A study out of Marshall University shows that eating walnuts can slow breast cancer growth and cause cell death.
We all know that diet plays an important role in our overall health, and walnuts have been shown to be a great addition to a healthy diet. The nutrient-packed nuts are high in heart-healthy, Omega-3 fatty acids, and they’re also rich in phytosterols and antioxidants.
Walnuts have been studied before for a variety of different reasons. Previous studies have linked the brain-shaped nuts to a lower risk of Alzheimer’s and dementia, as well as better management of weight and metabolism, diabetes, and inflammation. They have also been shown to have anti-cancer properties.
Now research out of MU reveals that walnuts not only suppress cancer growth, but they actually change the tumor’s genes.
The study was led by Dr. W. Elaine Hardman, a professor with the Department of Biomedical Sciences at the Marshall University Joan C. Edwards School of Medicine, and published in the journal Nutrition Research on March 10, 2019.
The research that went into the study and the study itself took place over a period of several years. In fact, Hardman published research about the effectiveness of using walnuts to treat cancer in mice back in 2014.
“We’ve done a number of mouse studies that show when we add walnuts to the diet of the mice, their implanted breast cancers grow much more slowly,” Hardman said. “If we add chemotherapy, the response to chemo is better. We then wanted to do a human trial to see if any of this work would transfer to people.”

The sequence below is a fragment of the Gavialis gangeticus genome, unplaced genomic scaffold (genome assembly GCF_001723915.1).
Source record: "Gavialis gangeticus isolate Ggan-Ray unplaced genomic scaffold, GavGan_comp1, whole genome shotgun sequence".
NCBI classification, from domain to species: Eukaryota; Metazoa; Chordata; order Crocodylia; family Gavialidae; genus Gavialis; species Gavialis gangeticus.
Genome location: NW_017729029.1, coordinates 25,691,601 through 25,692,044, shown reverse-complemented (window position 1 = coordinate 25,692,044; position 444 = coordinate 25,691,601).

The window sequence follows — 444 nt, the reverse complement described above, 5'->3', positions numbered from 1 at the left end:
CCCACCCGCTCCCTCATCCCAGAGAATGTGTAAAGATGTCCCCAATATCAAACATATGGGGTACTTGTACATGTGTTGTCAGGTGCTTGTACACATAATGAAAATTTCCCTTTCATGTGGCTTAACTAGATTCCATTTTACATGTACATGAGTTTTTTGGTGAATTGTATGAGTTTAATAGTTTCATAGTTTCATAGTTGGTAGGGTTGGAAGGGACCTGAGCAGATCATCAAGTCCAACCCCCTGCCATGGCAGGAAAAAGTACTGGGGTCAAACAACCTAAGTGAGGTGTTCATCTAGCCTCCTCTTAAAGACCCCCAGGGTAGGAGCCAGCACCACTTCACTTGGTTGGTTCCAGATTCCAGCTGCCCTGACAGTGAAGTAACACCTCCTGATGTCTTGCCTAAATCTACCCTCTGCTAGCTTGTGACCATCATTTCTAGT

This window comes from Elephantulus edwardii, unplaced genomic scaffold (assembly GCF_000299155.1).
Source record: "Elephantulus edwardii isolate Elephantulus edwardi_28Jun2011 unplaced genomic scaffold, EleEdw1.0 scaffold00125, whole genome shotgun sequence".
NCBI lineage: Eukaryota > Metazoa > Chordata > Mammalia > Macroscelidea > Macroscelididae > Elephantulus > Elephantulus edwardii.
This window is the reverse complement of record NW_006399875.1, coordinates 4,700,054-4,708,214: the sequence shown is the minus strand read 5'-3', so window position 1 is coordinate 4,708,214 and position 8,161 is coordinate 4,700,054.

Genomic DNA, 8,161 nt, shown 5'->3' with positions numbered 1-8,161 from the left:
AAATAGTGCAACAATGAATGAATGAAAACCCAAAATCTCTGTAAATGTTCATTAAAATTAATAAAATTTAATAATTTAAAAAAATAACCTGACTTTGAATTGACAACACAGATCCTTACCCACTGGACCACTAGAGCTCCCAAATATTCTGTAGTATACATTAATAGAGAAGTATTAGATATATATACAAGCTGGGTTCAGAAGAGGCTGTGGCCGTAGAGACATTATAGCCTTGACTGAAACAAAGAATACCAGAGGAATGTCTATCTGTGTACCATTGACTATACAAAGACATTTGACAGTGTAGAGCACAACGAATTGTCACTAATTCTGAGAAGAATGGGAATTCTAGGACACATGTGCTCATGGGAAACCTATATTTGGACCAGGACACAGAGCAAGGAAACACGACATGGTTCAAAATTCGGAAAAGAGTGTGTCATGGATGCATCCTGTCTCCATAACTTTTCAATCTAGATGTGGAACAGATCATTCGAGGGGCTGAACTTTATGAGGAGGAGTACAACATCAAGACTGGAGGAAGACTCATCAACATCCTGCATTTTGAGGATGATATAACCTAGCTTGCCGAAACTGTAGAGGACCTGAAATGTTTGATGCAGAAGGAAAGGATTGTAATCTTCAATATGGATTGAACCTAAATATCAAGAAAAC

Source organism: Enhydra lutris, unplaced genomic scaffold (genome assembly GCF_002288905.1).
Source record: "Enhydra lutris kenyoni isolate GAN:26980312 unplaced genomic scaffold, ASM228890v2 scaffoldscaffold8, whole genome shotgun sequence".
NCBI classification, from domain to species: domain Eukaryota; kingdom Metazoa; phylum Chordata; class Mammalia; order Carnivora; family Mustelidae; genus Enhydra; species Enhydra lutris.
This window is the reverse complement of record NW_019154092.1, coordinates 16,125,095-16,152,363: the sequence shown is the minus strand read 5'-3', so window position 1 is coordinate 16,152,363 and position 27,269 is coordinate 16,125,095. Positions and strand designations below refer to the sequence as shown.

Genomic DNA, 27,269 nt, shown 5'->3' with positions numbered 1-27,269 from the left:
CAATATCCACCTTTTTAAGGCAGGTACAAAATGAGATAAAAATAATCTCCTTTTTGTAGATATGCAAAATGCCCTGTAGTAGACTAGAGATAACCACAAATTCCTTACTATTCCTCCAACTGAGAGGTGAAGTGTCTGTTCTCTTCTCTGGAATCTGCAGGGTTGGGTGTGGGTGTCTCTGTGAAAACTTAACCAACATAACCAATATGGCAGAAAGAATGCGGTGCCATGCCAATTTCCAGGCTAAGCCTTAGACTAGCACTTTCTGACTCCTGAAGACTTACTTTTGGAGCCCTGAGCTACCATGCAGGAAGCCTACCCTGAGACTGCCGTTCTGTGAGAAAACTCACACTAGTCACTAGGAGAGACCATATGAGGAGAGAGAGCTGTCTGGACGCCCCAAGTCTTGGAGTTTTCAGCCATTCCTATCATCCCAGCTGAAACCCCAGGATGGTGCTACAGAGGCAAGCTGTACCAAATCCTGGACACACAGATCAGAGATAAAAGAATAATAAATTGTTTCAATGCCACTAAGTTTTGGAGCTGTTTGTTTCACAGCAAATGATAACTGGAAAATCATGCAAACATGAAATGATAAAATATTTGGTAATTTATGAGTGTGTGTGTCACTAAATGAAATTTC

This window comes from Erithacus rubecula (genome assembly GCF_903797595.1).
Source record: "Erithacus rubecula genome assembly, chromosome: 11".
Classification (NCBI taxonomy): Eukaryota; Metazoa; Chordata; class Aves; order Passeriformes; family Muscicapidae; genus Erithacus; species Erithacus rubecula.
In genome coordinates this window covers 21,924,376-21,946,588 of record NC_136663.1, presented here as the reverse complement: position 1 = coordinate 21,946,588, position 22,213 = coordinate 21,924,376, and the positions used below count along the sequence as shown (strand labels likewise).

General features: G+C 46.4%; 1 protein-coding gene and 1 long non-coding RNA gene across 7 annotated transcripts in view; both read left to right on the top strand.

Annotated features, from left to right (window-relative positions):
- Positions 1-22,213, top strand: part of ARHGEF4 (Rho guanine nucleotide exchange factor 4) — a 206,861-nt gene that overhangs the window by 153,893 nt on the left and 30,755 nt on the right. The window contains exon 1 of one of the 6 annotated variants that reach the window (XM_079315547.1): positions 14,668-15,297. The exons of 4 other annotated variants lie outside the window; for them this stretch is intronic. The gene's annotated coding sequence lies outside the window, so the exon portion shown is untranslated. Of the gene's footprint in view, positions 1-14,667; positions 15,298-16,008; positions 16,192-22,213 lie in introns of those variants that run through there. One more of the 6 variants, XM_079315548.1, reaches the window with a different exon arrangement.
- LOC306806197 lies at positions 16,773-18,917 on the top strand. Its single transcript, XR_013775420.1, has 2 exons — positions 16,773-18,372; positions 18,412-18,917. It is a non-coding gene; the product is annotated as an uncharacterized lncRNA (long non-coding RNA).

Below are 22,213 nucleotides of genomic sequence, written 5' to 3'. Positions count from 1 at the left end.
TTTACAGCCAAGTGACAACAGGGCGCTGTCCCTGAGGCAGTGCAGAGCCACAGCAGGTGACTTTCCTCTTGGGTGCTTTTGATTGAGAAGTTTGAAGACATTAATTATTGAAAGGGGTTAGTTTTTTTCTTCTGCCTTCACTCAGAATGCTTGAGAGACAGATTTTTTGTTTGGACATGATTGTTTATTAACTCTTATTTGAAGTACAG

So they moved to clinical trials in humans.
In the clinical trial, women with potentially cancerous breast lumps were recruited, and their lumps were biopsied. Then, they were randomized into two groups: one group ate two ounces of walnuts every day while the other served as a control group. In the meantime, the lumps were biopsied, and only the women who had cancerous lumps remained in the study.
Two weeks after the biopsies, the women in both the control group and the walnut-eating group had additional biopsies done of their cancer.
In those two weeks, walnuts had significantly altered 456 genes within the tumors, promoting cell death and slowing the growth of the cancer.
It’s incredible enough that walnuts had that much of an impact on cancerous cells, but the fact that they had such a positive effect in only two weeks is jaw-dropping.
“These results support the hypothesis that, in humans, walnut consumption could suppress growth and survival of breast cancers,” Hardman said.
Next up will be a larger-scale study, which is necessary to confirm that walnuts reduce the growth of breast cancer or could even prevent it.
C. Dixon likes to read, sing, eat, drink, write, and other verbs. She enjoys cavorting around the country to visit loved ones and experience new places, but especially likes to be at home with her husband, son, and dog.